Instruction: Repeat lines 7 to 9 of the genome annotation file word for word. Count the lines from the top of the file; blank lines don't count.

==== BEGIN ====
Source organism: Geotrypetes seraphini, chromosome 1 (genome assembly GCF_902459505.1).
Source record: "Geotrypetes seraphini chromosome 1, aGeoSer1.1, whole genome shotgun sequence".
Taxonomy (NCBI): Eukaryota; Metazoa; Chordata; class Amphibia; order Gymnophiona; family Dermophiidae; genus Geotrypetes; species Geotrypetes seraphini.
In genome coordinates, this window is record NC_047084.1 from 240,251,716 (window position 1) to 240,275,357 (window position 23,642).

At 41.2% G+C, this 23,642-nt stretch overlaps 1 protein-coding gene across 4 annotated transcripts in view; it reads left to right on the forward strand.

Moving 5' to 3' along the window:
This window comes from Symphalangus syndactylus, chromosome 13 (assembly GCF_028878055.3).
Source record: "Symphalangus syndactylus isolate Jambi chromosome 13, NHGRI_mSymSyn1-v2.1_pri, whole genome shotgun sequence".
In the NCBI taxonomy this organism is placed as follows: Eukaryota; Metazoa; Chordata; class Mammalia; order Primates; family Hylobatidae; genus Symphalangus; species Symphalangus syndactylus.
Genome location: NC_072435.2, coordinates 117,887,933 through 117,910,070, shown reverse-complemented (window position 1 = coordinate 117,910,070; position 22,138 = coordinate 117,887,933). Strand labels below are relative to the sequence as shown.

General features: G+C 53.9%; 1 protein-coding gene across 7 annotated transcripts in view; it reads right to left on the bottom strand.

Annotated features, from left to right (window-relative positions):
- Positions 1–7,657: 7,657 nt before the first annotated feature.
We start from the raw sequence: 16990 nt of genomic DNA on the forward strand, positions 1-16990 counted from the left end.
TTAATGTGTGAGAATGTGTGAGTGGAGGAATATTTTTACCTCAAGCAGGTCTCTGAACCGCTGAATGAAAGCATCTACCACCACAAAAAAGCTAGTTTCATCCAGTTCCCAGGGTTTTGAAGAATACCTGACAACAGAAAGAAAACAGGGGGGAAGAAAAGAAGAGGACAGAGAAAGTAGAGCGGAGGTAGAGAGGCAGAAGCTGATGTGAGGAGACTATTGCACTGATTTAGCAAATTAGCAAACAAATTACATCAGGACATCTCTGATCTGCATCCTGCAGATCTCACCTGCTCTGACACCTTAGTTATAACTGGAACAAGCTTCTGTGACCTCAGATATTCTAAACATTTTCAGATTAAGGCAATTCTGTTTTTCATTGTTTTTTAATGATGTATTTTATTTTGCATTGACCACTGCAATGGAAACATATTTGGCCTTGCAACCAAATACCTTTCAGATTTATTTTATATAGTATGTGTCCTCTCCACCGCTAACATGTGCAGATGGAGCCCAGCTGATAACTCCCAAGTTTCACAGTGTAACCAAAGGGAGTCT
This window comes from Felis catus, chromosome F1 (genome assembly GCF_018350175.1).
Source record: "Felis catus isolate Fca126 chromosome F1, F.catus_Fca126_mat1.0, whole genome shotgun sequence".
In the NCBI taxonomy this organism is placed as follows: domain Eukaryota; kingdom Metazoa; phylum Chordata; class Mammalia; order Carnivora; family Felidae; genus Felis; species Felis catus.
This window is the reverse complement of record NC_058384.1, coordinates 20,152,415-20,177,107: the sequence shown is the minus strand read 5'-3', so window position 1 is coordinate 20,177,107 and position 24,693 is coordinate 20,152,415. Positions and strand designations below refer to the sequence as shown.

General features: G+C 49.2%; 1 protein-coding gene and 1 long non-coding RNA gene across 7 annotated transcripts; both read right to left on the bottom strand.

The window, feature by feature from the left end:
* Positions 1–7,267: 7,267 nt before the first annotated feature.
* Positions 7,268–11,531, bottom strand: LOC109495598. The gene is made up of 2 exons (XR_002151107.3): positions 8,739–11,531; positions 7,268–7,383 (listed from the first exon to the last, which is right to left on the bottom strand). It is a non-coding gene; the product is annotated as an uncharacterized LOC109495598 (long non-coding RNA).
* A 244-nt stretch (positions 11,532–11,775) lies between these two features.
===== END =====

This window comes from Symphalangus syndactylus, chromosome 13 (assembly GCF_028878055.3).
Source record: "Symphalangus syndactylus isolate Jambi chromosome 13, NHGRI_mSymSyn1-v2.1_pri, whole genome shotgun sequence".
In the NCBI taxonomy this organism is placed as follows: Eukaryota; Metazoa; Chordata; class Mammalia; order Primates; family Hylobatidae; genus Symphalangus; species Symphalangus syndactylus.